'Extreme worry' over NHS Kernow £75m procurement plans

Doctor writing and stethoscope Image copyright Thinkstock
Image caption NHS Kernow is putting £75m worth of services out to open tender

Around £75m worth of "non-complex" procedures could be privatised by NHS Kernow.

Services out to tender include trauma and orthopaedics - but not major trauma - general surgery, gynaecology and cardiology.

Royal Cornwall Hospitals Trust (RCHT) chief executive Lezli Boswell said the move was an "opportunity" but could also hit hospital budgets.

Joanne Kay of the union Unison, said she was "extremely worried".

NHS Kernow, which has a budget of £700m, is the clinical commissioning group (CCG) for Cornwall and the Scilly Isles.

Funded by government, CCGs buy health services on behalf of patients and can spend the money on NHS or private providers.

'Market dogma'

In a statement, NHS Kernow said some non-complex and outpatient procedures are currently carried out by the NHS but are not equally available across the county.

"NHS Kernow would like to see more of them happening in community settings such as GP surgeries and community hospitals."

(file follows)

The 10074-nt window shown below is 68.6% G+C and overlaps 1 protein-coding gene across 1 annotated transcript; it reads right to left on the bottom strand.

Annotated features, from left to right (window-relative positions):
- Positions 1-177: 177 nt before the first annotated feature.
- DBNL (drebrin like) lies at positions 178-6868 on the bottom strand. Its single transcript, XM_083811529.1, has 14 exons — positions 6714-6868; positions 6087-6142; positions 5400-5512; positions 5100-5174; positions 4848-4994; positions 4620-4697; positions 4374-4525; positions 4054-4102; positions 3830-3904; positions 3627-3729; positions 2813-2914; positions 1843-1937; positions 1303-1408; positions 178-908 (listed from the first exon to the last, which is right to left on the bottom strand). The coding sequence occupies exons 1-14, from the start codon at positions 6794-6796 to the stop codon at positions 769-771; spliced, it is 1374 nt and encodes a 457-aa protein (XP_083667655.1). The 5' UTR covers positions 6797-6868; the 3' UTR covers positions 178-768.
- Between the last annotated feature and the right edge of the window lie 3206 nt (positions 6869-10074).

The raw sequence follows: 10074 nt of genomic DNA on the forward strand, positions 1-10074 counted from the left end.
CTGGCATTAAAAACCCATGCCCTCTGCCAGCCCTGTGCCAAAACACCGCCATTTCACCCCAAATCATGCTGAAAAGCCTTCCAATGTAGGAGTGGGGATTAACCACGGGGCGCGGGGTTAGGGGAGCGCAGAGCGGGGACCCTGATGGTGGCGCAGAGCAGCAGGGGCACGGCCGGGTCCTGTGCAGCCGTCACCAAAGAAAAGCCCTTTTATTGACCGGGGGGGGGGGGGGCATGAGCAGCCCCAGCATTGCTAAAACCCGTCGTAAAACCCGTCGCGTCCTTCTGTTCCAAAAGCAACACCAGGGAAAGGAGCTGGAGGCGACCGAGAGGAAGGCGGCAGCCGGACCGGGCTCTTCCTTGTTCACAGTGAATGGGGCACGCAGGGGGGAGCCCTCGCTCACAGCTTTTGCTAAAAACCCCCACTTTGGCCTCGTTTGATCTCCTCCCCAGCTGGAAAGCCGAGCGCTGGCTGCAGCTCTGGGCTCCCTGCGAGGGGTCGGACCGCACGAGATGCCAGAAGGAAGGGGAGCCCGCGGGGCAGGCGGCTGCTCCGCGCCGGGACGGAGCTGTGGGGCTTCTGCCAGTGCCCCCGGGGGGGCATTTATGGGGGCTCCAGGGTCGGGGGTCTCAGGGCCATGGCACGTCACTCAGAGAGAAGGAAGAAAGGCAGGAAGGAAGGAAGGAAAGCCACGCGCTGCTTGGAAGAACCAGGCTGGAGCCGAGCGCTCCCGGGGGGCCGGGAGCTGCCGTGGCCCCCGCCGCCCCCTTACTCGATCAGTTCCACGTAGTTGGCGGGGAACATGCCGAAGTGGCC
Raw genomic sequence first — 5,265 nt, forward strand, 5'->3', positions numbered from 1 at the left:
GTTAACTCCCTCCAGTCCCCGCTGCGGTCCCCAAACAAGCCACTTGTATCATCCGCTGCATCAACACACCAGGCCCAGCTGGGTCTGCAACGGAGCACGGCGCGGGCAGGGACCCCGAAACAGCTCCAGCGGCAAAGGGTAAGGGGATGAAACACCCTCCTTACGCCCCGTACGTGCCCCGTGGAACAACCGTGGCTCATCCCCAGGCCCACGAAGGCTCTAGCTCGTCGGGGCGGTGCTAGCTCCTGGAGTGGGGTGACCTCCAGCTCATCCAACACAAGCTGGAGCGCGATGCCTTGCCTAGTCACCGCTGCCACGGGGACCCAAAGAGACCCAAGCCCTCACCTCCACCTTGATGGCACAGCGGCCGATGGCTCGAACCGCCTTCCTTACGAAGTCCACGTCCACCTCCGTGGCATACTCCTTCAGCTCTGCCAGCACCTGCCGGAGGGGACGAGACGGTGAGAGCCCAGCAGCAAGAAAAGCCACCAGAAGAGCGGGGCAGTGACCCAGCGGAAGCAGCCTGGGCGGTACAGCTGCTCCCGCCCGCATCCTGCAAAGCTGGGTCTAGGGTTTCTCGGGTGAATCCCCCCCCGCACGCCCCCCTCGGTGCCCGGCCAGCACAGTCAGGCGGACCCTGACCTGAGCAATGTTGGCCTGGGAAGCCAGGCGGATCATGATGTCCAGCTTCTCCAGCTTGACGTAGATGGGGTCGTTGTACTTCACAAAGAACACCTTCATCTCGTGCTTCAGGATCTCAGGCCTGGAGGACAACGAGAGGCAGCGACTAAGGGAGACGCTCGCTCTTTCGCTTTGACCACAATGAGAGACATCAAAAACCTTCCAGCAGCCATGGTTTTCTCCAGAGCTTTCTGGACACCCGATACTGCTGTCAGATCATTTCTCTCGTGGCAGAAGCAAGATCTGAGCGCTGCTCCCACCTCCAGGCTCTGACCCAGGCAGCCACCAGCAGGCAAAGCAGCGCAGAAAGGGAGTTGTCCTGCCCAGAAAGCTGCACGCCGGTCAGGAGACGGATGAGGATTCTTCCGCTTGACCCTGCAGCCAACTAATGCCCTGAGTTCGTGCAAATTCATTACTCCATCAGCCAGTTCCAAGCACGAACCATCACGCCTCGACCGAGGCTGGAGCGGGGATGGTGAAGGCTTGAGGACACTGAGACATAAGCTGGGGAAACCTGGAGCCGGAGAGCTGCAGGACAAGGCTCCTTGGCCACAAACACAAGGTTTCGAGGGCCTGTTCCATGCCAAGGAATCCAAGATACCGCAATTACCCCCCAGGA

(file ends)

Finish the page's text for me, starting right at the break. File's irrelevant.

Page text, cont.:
It also said that major trauma services dealing with emergencies such as heart attacks, stroke and traffic accidents "were not being taken away from RCHT".

"The label of trauma in the context of this procurement is to improve the way people are treated for hand, foot, hip, knee, shoulder and elbow conditions," it said.

Joanne Kay, regional secretary of Unison Southwest, said money spent on the tender process would be better spent on patient care.

"It's £75m of NHS services, those day-to-day operations that thousands of people have every year.

"The cost of putting services out to tender can be up to 30% of the total cost and we think that money could be better spent on patient care by providing those services locally.

"There isn't any research that shows it saves money."

St Ives MP Andrew George said "market dogma" was being placed above patient interests.

"Any company from anywhere in the world can effectively bid for those bits of planned health procedures which they believe will make them the greatest profit," he said.

"If this leaves a fragmented Royal Cornwall Hospitals Trust with undermined services, it will also undermine its ability to respond to unplanned and emergency health needs."

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